How Do You Know If Your Change Will Stick?

by Richard C. Reale

Change is a fact of business life. Survival in today's marketplace requires organizations that are resilient, change-capable, and effective at making change stick. Making change stick is about having the right process; how we introduce, implement, and communicate new ideas in our organizations contributes strongly to the success of our change initiatives. The people who make up the organization – their values, attitudes, and behaviors – are the key to making change stick.

In more than twenty years of working with organizations in transition, I have discovered that certain characteristics are common to organizations that succeed in making change stick. The absence of any of these factors is a strong indicator that change will be a painful and difficult process – and the painful effort is in vain if the change cannot be sustained.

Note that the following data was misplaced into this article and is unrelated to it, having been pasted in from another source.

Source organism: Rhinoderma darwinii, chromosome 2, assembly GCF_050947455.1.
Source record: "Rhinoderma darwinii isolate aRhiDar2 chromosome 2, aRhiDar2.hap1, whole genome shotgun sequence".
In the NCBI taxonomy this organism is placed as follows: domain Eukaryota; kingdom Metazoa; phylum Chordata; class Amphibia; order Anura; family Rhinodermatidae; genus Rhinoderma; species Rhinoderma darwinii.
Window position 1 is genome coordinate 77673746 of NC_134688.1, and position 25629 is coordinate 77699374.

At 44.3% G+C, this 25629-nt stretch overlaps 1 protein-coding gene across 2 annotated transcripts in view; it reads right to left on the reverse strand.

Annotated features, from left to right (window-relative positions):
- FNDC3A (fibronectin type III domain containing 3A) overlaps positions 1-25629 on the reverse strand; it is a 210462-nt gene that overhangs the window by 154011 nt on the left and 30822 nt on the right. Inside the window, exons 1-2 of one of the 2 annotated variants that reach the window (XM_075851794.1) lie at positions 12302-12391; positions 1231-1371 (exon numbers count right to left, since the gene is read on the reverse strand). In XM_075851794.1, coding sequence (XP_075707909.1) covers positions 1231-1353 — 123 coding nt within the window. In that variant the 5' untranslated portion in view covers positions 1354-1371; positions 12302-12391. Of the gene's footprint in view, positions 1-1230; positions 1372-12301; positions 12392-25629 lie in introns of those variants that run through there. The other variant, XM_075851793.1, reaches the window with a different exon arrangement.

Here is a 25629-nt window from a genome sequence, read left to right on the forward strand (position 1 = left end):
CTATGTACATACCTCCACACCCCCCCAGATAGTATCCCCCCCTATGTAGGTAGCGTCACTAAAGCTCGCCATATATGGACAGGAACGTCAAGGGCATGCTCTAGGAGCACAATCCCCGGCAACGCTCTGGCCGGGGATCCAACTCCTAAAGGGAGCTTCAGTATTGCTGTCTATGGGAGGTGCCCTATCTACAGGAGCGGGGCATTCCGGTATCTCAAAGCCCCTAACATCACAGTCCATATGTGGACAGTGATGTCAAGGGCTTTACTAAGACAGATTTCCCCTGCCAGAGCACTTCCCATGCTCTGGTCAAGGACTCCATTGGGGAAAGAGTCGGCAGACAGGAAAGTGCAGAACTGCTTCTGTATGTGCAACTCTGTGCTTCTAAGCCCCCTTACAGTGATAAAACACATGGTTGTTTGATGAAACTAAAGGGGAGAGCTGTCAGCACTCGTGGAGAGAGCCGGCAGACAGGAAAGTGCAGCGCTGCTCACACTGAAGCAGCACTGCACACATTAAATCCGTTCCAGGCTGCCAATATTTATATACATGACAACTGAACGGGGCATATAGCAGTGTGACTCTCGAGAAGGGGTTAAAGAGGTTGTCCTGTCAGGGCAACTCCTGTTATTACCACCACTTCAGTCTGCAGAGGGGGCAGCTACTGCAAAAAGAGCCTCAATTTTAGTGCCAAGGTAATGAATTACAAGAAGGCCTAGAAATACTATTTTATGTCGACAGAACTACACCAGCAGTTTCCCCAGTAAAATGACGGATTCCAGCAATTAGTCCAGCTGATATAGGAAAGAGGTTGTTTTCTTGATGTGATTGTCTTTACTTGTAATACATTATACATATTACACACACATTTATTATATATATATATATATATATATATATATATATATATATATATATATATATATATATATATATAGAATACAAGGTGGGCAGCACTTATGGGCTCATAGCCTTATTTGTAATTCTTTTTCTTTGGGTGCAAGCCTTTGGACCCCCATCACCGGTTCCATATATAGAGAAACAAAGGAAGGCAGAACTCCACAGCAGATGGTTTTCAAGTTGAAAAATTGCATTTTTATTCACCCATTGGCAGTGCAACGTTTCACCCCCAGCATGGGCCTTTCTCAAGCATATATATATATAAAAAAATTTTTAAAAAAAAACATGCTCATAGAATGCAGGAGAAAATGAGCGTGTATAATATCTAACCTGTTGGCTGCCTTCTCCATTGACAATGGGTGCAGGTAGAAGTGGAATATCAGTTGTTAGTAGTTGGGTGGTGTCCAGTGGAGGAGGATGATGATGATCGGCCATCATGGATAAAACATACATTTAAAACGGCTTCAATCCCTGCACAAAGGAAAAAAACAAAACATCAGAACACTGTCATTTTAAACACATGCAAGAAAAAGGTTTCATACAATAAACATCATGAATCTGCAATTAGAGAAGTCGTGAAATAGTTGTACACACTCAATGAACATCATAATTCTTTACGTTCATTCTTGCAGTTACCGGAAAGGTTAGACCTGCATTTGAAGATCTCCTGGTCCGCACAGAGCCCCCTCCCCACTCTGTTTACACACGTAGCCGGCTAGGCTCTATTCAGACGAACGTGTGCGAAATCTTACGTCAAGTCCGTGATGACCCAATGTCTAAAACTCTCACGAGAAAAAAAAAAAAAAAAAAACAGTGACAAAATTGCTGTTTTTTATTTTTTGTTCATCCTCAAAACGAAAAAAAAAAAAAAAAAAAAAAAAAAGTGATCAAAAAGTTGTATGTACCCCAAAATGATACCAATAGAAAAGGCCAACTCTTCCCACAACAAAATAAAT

This article describes twelve organizational requirements for making change stick and suggests questions to ask to determine whether an organization currently has what it takes to implement change successfully. It is intended to help organizational leaders plan change initiatives that will succeed and identify areas that may need attention before a systemic change is introduced.

Requirement #1: A clear vision of your purpose and goal

If you're not sure where you're going or why, it can be difficult to tell when you arrive! Consider these questions:

  1. Why does this organization exist?
  2. What does the organization expect to accomplish by making this change?

If you stood at front door as people were arriving for work and asked these questions of every third person coming in, what answers do you think you'd get? [You might want to try it and see!] If everyone in the organization is not clear on what you're trying to accomplish, getting buy-in for your new program is likely to be a major problem.

Requirement #2: Flexible thinking

In order to effect lasting change, the organization and all of its members must learn to look at things in new ways and think outside the box. Consider these questions:

  1. Do people in the organization tend to take an "either/or" view of processes and outcomes? How can we encourage more "both/and" thinking?